By the way, thanks for the color and large text. Without it, I would never have known you don't like arrogance or that somehow I'm in competition with hackers who have spent millions (if not billions) of man hours to bring great software to the masses.

Cheers!
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Re: Linux and OS in general

Postby trollboy on Sat Aug 13, 2011 10:16 am

Well, I was never confused by the choices presented by Linux purely because I spent quite a bit of time reading up on what I was getting myself in to. I knew there were different distributions and desktop environments and I knew what desktop environments were. I knew there were different package managers before I started out, even if I wasn't quite sure what they did. As it turned out, it was a damned good job I did the preparation. The first distro I tried was Fedora Core 3 and I hated it. It was so bad that if I hadn't spent that time, I would probably still be using Windows now!

I've used many different distros and when I look to my left, there is my oldest machine chugging away with a very out-dated FreeBSD 6.3 fully compiled including the kernel. Believe me, I have done the geek thing and no longer have the need to go there. I've never had time to to build LFS; maybe if Linux is still about when I'm retired I'll give it a go. Maybe not.

Do I think that people should jump in with both feet? Well, these days with live CDs, yes I do; absolutely. Download a few (or buy them for a couple of dollars), try them out and make a choice. It's not exactly rocket science is it? Or am I over-estimating peoples intelligence in your opinion?

Do I think that in this information age, people should be more informed about the choices available before they take the plunge? Yes I do, or am I over-estimating peoples intelligence in your opinion?

Just so you know, I grew up in arguably the most deprived area of Portsmouth, an estate that was so bad they pulled it down (no really). At best we were working class and I got a basic state education with no hope of going to university. I tell you this to make the point that I am no super-educated elite, I am no more or less than Joe Public.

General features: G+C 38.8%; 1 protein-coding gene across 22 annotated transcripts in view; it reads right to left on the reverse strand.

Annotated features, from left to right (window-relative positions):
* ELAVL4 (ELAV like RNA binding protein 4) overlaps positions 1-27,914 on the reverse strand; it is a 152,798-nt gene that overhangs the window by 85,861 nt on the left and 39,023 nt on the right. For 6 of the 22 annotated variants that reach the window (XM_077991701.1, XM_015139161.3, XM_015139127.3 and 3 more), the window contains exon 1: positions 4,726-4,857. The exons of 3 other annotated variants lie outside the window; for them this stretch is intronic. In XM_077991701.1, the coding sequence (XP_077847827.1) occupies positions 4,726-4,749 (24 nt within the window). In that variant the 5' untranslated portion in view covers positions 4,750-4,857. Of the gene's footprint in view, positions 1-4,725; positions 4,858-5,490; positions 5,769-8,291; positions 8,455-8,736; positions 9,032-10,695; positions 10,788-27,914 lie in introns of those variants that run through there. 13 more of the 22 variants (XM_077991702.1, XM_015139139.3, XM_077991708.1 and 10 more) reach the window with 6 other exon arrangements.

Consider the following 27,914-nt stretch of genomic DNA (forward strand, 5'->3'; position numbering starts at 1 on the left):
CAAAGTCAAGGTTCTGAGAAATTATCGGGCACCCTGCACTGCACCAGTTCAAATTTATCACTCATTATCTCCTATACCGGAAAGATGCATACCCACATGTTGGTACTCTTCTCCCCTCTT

Quite frankly, if I can prepare myself before I leap in, if I can take the time to gain at least a basic theoretical understanding of a subject before going further, I can see no reason not to hold other people to the same standard. Or is that too consistent of me?

So, if by holding others to the same standards I hold myself and if by judging them by the same standards I judge myself, if by having some pride in the operating system I use rather than shame, if by telling people about and showing them the operating system I use, I make myself a zealot in your eyes, then so be it, I'll proudly declare myself a zealot.

It's no skin off my nose what operating system people run and as I have said before, the vast majority of people don't know what an operating system is let alone care about which one they run. Now, if by trying to tell these people about the freedoms that come with Linux and trying to talk to them about the philosophy behind open source and yes, if by showing them the shiny shiny and telling them that things are better over here, I make myself a zealot in your eyes, then so be it, I'll proudly declare myself a zealot.

I've edited this for tone three times now and it still reads angrier than I want it to. But I'm running out of time, so I'll just finish by saying; please re-read this post and this time not in an angry tone of voice ^_^
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Re: Linux and OS in general

Postby aes2011 on Sat Aug 13, 2011 11:07 am

trollboy wrote:... Or am I over-estimating peoples intelligence in your opinion?
...


Take it easy! It's only a forum.
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Re: Linux and OS in general

Postby trollboy on Sat Aug 13, 2011 11:32 am

aes2011 wrote:
trollboy wrote:... Or am I over-estimating peoples intelligence in your opinion?
...


Take it easy! It's only a forum.



Chill dude! It's just a question :)
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Re: Linux and OS in general

Postby linuxviolin on Wed Aug 17, 2011 5:37 pm

trollboy wrote:Well, I was never confused by the choices presented by Linux

Hmm, let's admit but a great majority of people yes.

trollboy wrote:trying to tell these people about the freedoms that come with Linux and trying to talk to them about the philosophy behind open source

You have no real need for Linux about "freedom" and "open source"... Even in Windows you have these, except for the OS itself of course.
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Re: Linux and OS in general

Postby lmintnewb on Wed Aug 17, 2011 6:07 pm

What should you tell someone, when they tell you they've got Arch Linux ?!?!?! ... Tell them you've got a girlfriend and have actually seen a real live woman naked while they were spending 40,000hrs setting up their PC.

:lol:

(pointless edit ) O course that was tongue in cheek. Arch actually sounds darn good. Though willing to admit atm, it also sounds a bit outta my league. Imagine with enough googling and time could manage it. Just am not willing for the present to devote that kind of time. When so much other great nix ( LM etc.) comes out of the box working like a charm.